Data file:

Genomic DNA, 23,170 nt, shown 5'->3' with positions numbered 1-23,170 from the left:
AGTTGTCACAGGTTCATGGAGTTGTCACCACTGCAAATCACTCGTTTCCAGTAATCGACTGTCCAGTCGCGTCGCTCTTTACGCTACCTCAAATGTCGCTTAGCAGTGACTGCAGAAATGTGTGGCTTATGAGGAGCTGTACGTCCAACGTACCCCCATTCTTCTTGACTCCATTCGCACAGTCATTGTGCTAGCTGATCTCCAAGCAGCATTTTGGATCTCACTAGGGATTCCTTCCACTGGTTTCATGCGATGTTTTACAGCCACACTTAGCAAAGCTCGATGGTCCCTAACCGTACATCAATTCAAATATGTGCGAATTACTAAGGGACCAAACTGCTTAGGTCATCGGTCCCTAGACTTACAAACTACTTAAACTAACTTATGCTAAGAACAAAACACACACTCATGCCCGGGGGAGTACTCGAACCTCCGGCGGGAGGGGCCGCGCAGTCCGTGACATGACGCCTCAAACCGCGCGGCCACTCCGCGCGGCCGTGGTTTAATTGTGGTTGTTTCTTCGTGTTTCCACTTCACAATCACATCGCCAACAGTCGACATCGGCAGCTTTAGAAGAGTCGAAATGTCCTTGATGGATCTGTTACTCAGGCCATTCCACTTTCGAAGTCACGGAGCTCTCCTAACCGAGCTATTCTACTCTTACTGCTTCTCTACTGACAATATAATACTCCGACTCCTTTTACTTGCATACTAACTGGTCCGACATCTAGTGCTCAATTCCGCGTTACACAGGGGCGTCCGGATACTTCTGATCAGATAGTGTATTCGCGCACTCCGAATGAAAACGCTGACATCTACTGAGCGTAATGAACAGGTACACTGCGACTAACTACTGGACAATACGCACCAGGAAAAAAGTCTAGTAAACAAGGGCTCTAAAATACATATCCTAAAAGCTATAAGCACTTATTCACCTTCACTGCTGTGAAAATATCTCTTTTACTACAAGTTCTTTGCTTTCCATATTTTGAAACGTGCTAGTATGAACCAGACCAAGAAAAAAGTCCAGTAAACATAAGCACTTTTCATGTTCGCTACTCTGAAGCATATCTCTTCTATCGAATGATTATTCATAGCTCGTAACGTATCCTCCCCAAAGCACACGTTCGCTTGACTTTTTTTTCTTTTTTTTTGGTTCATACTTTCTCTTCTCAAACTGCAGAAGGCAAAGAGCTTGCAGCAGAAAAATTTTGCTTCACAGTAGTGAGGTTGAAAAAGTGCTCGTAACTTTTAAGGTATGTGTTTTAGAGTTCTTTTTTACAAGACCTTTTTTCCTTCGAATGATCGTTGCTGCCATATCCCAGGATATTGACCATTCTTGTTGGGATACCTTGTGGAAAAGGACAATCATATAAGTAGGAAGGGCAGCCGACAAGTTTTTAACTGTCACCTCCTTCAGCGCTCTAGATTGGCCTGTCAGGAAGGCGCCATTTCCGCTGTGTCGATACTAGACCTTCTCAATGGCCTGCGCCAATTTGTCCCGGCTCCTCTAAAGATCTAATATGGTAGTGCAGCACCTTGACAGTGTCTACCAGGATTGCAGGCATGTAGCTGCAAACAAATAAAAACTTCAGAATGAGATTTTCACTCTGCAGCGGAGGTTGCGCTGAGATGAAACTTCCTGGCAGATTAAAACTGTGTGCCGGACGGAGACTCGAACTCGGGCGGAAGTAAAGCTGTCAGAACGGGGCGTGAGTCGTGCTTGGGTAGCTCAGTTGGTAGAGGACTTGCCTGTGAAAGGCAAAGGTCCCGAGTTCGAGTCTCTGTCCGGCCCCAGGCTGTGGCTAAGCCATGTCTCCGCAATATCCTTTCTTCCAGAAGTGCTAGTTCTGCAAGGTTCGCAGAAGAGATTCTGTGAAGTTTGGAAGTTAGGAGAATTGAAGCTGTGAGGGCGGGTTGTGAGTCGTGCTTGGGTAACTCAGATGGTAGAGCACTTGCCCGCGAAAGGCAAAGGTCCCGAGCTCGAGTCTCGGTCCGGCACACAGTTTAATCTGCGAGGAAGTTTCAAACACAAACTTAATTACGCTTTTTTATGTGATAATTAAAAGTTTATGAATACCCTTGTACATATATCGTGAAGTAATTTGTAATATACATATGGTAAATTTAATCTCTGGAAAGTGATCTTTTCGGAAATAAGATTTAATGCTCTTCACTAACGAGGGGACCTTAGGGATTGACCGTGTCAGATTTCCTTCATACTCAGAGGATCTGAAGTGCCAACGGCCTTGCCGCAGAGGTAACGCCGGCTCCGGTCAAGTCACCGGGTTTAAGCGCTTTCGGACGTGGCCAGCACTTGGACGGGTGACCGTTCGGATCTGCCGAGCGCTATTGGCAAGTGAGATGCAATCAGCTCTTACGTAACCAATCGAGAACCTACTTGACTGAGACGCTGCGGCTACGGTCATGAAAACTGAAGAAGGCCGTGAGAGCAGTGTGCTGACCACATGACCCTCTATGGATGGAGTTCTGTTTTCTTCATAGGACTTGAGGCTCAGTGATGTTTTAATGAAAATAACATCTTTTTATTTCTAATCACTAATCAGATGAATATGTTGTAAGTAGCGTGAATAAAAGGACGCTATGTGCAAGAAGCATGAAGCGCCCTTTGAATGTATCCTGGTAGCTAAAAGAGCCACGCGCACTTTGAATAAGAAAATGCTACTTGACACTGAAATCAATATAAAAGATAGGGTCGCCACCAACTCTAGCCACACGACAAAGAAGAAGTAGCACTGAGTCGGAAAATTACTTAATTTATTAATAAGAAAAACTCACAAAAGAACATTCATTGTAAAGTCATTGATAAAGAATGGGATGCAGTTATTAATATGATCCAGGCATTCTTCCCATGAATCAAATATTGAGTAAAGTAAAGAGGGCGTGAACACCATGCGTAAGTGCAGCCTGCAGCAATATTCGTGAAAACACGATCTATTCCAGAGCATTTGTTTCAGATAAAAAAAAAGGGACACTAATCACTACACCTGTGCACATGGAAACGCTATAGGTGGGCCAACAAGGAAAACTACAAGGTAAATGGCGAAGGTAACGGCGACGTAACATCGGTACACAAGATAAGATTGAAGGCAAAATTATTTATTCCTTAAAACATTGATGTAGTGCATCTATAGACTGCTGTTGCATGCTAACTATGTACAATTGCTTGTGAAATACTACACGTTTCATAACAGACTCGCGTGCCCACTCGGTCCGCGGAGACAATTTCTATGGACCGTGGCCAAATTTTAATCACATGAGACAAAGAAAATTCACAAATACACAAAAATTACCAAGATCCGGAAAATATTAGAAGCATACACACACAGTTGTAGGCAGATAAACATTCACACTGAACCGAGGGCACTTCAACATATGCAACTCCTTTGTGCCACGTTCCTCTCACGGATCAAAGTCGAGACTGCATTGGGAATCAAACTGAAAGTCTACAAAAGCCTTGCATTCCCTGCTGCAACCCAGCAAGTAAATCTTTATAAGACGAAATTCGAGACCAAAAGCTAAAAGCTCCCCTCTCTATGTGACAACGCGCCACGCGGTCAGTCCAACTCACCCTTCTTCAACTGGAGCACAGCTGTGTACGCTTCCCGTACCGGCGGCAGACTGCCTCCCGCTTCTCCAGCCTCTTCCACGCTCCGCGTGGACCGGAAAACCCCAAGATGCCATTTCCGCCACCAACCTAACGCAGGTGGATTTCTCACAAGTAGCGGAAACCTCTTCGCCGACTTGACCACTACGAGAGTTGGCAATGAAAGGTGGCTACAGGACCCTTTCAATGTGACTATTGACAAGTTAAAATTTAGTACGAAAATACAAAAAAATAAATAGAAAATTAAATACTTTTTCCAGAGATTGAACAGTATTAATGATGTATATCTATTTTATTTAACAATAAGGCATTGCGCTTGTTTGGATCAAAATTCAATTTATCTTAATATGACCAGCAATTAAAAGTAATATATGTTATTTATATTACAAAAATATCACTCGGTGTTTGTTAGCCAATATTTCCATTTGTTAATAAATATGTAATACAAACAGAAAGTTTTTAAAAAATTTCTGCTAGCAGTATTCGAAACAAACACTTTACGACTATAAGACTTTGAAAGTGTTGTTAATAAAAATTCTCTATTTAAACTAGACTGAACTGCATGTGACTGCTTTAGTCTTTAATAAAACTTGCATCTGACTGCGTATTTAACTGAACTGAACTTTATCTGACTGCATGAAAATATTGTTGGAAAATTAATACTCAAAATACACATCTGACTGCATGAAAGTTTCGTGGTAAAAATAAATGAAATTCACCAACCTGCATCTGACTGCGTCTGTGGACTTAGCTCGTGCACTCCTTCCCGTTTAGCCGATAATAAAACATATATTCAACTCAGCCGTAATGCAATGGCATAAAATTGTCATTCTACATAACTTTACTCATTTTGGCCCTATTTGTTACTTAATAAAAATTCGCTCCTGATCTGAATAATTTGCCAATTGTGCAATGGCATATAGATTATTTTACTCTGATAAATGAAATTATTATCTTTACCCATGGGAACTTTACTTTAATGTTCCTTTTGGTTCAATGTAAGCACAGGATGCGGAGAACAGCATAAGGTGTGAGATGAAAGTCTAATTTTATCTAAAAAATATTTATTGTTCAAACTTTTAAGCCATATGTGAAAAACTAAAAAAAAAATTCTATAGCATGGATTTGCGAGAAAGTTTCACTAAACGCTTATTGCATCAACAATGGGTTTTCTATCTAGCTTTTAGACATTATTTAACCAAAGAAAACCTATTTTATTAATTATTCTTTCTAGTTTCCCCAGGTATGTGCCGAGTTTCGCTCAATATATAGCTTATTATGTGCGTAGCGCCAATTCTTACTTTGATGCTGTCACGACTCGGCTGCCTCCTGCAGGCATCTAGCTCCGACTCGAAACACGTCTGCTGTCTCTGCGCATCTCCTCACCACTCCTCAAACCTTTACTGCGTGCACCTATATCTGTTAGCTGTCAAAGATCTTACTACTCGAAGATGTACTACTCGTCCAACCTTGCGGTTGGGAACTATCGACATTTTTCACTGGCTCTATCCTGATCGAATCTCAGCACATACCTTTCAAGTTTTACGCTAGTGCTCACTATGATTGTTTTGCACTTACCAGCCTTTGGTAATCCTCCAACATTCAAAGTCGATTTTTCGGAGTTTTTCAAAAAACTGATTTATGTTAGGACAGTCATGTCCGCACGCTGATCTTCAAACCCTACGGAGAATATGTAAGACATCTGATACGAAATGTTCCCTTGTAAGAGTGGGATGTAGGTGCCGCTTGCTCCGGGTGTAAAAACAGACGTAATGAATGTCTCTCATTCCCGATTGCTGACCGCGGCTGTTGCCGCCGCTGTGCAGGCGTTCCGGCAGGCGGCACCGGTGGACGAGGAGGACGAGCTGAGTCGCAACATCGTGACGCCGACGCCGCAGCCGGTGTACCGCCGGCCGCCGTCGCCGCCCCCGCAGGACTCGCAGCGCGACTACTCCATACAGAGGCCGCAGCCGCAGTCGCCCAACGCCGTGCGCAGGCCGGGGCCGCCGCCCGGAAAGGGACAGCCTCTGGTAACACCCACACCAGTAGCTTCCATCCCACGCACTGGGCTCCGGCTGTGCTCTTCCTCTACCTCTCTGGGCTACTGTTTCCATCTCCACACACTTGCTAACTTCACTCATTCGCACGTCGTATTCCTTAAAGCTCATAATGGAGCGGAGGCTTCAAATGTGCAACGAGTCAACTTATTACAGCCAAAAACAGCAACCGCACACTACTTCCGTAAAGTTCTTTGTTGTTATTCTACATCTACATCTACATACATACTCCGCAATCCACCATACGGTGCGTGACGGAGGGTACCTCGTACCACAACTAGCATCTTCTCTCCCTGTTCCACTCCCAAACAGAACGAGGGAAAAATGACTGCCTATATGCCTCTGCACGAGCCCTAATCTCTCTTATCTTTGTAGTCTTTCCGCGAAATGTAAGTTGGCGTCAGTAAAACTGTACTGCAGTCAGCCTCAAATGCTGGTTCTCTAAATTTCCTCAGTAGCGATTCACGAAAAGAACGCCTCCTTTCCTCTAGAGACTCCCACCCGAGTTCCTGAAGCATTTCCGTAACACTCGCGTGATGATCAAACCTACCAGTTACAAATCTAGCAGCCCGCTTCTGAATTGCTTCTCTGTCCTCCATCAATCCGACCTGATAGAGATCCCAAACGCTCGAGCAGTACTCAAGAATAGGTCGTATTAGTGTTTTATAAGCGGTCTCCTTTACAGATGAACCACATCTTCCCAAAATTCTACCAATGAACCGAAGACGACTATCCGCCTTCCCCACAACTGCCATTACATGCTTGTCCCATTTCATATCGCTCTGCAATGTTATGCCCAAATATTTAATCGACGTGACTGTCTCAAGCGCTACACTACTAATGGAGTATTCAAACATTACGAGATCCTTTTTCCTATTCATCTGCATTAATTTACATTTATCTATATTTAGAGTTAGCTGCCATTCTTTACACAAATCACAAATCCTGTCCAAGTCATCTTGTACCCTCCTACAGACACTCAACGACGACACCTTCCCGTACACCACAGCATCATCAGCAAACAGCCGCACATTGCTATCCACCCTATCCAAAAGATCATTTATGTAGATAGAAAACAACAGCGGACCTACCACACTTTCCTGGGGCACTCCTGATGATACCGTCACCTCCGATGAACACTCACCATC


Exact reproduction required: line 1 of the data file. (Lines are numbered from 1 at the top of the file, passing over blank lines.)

Genomic DNA, 23,170 nt, shown 5'->3' with positions numbered 1-23,170 from the left: